Treatment Options

Occupational Therapy (OT) and Sensory Integration Therapy (SIT) are the most effective treatment options for sensory processing disorder.  

Occupational Therapy

Movement, physical contact, and decision-making can be challenging for people with SPD. Occupational therapy focuses on improving the skills required for daily activities and decreasing sensory symptoms. For adults with SPD, Occupational Therapy typically involves direct treatment, education, home programs, and accommodations. Your therapist will use specific sensory sources, such as sound, touch, movement, and other sensory experiences, to improve your sensory processing and integration, bring your symptoms back to normal, and effectively respond to these sensory experiences.

OT can improve your capacity to engage in everyday tasks and interactions, and it may be helpful if you:

  • Experience strong emotional reactions to situations that seem overwhelming 
  • Feel uncomfortable by other people’s touch 
  • Struggle with poor organizational skills
  • Have difficulties with attention and focus
  • Have poor balance and coordination
  • Have problems tolerating intense sounds, smells, or lights
  • Feel overwhelmed when using elevators or escalators 
  • Struggle to understand what it is that you are sensitive about 
  • Have problems with decision-making and problem-solving 
  • Have relationship issues due to SPD 

Sensory Integration Therapy 

STI aims to help individuals better process and respond to sensory information. SIT treatment can help you reduce sensory problems and improve everyday functioning by providing planned and tailored activities in a sensory-rich but controlled environment. Your therapist will systematically and gradually expose you to uncomfortable or distressing stimuli until you develop coping skills to manage discomfort from sensory stimulation.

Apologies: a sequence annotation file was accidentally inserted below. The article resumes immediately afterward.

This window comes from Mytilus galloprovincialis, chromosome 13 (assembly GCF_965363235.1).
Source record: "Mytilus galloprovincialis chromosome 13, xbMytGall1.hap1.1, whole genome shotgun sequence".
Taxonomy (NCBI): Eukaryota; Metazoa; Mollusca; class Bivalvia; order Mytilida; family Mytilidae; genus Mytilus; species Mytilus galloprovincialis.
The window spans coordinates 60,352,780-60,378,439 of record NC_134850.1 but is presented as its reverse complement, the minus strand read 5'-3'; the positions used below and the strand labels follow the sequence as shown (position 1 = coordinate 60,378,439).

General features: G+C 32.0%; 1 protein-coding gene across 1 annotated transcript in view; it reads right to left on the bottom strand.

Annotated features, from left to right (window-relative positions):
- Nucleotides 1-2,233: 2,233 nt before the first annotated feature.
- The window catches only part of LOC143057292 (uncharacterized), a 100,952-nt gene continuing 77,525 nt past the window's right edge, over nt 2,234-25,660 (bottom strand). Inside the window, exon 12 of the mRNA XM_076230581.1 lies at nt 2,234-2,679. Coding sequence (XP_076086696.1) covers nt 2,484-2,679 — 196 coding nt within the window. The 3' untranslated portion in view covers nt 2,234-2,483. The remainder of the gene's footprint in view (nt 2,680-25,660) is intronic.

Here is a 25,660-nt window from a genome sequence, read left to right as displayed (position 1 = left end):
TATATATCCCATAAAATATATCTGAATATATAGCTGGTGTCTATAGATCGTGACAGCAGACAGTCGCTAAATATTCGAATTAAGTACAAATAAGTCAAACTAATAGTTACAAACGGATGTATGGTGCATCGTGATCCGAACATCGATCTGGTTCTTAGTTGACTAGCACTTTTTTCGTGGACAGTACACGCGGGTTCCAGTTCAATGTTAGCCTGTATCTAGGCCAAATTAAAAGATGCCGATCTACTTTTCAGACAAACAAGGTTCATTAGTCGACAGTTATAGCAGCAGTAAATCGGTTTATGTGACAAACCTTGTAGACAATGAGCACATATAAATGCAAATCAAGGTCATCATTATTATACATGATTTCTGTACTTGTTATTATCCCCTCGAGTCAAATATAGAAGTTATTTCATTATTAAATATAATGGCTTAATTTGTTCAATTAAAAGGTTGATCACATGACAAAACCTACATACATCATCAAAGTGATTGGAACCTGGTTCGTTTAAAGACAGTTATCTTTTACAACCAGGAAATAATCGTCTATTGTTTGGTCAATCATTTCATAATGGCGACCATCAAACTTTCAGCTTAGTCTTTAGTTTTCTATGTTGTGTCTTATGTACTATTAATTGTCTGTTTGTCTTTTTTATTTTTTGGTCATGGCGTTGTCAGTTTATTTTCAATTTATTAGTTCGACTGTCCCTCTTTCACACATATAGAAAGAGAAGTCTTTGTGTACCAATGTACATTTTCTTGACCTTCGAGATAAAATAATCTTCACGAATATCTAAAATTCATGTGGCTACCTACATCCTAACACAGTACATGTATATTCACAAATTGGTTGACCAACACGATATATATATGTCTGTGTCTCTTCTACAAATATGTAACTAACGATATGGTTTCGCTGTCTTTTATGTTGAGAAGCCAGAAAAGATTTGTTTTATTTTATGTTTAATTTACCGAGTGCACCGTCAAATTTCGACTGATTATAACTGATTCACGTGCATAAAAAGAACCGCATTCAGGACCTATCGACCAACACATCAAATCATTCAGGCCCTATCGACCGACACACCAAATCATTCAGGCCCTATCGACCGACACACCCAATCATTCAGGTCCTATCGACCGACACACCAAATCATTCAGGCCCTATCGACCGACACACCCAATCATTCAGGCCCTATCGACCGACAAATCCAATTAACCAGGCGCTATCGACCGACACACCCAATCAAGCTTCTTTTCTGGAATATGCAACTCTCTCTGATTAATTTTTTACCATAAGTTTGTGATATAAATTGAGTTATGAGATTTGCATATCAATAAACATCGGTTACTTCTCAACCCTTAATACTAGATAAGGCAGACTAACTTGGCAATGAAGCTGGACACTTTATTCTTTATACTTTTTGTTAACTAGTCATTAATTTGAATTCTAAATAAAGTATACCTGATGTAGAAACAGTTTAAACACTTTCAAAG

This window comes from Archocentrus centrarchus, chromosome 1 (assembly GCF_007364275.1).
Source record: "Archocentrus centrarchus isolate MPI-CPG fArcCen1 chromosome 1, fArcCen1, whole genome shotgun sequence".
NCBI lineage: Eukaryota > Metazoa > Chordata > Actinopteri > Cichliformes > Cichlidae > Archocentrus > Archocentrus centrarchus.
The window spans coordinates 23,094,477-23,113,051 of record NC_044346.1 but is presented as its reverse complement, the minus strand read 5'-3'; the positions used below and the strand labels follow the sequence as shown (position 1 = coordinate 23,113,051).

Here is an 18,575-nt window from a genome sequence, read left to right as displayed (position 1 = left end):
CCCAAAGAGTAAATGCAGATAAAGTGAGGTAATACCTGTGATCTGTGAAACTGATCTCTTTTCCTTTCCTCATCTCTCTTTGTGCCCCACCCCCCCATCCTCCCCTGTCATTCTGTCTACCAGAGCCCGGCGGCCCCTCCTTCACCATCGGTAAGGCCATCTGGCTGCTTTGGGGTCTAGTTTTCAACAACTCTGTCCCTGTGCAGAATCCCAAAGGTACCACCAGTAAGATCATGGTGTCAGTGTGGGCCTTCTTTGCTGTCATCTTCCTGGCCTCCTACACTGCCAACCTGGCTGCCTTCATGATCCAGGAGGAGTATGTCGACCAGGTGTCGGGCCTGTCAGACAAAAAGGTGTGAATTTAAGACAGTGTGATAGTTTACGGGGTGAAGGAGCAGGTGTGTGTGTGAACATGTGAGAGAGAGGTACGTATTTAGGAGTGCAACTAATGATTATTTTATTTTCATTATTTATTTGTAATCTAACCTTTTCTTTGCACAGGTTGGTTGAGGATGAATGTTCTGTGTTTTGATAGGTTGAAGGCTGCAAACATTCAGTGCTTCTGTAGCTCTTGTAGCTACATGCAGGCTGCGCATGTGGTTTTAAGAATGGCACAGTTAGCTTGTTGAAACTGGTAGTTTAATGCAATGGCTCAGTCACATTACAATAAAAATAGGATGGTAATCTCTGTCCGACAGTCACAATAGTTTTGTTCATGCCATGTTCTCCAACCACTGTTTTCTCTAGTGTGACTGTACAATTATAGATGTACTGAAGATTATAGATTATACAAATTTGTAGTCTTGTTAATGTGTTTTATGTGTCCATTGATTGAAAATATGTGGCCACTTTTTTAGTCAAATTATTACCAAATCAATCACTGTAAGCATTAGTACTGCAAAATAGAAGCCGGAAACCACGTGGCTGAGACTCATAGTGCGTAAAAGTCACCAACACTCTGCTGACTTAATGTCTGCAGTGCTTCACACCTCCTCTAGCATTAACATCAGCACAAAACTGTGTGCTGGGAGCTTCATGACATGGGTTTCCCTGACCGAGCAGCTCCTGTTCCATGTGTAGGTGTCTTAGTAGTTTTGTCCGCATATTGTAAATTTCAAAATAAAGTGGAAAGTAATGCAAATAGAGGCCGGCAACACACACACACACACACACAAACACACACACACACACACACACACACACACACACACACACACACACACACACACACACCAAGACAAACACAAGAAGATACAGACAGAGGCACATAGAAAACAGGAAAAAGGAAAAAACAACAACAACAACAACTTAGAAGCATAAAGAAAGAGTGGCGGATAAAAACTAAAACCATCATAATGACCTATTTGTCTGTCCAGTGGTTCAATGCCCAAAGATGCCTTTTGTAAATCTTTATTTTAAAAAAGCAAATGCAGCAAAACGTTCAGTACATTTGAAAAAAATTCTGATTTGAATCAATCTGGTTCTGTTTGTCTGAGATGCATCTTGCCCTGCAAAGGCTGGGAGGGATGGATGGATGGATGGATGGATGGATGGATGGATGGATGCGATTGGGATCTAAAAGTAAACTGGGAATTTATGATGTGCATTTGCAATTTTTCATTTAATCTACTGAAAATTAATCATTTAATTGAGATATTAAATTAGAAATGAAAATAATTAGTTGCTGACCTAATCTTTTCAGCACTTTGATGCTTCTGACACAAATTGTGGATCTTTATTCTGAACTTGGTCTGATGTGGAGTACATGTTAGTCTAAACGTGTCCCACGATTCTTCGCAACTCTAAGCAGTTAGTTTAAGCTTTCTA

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The Journey Towards Empowerment and Self-Acceptance

Sensory processing disorder in adults are frequently unrecognized and untreated. And if you have sensory processing disorder, it is not only hypersensitivity that is overwhelming but also the inability to identify what you are being sensitive about. You may be easily over-aroused to subtle stimuli. You may find everyday tastes, smells, and textures intolerable and feel overwhelmed, distracted, or distressed by external and internal sensory experiences. These experiences can be excruciating, causing you to struggle at home, work, and in relationships. 

While your struggle may be unique, you’re not alone. Having people around who understand and support you, trying out therapies that help you deal with your senses better, and making adjustments to your everyday life to feel more comfortable can all make a big difference. Therapy, lifestyle modifications, and adaptations can help manage sensory processing and integration and navigate your everyday life more comfortably.

ABOUT THE AUTHOR

Priscilla is a therapist, psychoanalyst, and the practice owner of Imagine Emotional Wellness, a culturally responsive online therapy practice in New York, New Jersey, and Washington DC.